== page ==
Yakas adds that if you are really concerned about COVID risks from resale clothes, you might want to set the clothes aside after your purchase and let them sit for a week. “Most viruses cannot live on surfaces or clothes for that long without a host organism,” she says.
Maria Morales, Director of International Expansion at Poshmark suggests that the best safety practices when purchasing used clothing include sellers washing their hands with soap and water or use a hand sanitizer that contains at least 60 per cent alcohol content.
“The health and safety of our community, along with our employees, is our top priority and we are monitoring the COVID-19 situation closely,” adds Morales. “We encourage all of our community members to stay informed by following the guidance of the Centers for Disease Control and Prevention and the World Health Organization.”
COVID-19 has changed peoples’ shopping habits
Diana Nguyen, the owner of Canadian luxury resale site, Lux Second Chance, tells Yahoo Lifestyle Canada that consumer awareness on sustainability and the benefits of buying secondhand on our environment and our wallets has changed the way people shop.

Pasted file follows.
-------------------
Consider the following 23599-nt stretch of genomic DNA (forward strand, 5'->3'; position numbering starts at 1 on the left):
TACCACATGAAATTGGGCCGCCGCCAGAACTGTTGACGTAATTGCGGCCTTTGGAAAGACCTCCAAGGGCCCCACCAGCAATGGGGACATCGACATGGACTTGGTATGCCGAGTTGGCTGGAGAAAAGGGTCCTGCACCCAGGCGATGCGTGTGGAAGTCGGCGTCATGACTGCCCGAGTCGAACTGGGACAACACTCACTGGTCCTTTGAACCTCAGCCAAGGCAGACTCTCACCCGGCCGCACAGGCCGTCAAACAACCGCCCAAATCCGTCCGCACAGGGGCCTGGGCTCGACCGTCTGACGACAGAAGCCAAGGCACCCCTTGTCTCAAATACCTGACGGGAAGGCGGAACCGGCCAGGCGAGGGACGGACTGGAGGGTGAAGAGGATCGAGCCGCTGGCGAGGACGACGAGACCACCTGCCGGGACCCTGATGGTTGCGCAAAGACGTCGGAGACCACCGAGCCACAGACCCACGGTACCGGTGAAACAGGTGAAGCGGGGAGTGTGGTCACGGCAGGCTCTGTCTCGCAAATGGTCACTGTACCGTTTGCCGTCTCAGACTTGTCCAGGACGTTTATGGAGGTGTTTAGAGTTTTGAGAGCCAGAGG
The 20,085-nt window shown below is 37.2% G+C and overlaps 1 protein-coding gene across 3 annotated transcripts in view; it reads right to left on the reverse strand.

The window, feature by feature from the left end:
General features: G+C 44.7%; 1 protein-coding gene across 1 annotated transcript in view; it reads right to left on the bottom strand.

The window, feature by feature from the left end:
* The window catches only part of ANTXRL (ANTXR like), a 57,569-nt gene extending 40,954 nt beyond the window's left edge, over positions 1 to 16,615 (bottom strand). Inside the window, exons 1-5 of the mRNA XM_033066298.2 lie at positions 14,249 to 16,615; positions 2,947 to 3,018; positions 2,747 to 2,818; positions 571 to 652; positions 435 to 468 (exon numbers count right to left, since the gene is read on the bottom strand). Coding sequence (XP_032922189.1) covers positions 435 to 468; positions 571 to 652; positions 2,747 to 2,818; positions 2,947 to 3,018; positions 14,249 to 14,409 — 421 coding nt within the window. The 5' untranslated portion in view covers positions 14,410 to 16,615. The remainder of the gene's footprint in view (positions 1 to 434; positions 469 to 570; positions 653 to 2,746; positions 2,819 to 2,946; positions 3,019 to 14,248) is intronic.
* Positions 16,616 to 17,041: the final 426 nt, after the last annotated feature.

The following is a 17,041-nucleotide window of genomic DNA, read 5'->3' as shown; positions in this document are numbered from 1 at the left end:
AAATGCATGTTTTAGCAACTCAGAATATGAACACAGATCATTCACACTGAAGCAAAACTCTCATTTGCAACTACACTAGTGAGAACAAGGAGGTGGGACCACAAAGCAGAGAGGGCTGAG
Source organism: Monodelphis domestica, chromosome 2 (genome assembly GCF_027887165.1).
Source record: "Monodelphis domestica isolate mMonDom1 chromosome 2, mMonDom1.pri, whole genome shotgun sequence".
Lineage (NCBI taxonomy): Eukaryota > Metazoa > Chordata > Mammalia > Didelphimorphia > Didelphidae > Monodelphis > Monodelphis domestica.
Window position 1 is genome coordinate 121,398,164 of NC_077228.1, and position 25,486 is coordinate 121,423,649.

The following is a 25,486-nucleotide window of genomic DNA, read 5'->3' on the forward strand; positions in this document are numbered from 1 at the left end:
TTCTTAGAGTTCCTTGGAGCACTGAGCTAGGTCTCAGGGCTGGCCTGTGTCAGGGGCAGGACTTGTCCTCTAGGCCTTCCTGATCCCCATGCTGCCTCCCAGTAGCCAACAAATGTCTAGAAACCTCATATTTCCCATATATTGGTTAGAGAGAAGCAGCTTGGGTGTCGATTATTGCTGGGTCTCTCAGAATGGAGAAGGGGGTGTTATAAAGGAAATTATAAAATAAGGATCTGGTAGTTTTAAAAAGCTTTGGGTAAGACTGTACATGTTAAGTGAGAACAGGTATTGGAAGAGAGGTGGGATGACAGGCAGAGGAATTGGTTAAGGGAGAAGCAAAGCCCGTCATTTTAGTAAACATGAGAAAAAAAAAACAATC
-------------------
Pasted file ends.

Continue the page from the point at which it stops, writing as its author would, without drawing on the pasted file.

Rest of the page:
Nguyen adds that she doesn’t believe there is a danger when it comes to purchasing used luxury items during the pandemic.
“Shopping online, regardless if it's a luxury resale or not, is very safe since there is less human contact than shopping in person since the virus can be contracted through human interaction,” says Nguyen. “I want to make sure that all Lux shoppers feel safe with their purchases, knowing that we’re all hyper-conscious these days. According to new research, there’s no evidence that links the spread of the virus through purchases made online.”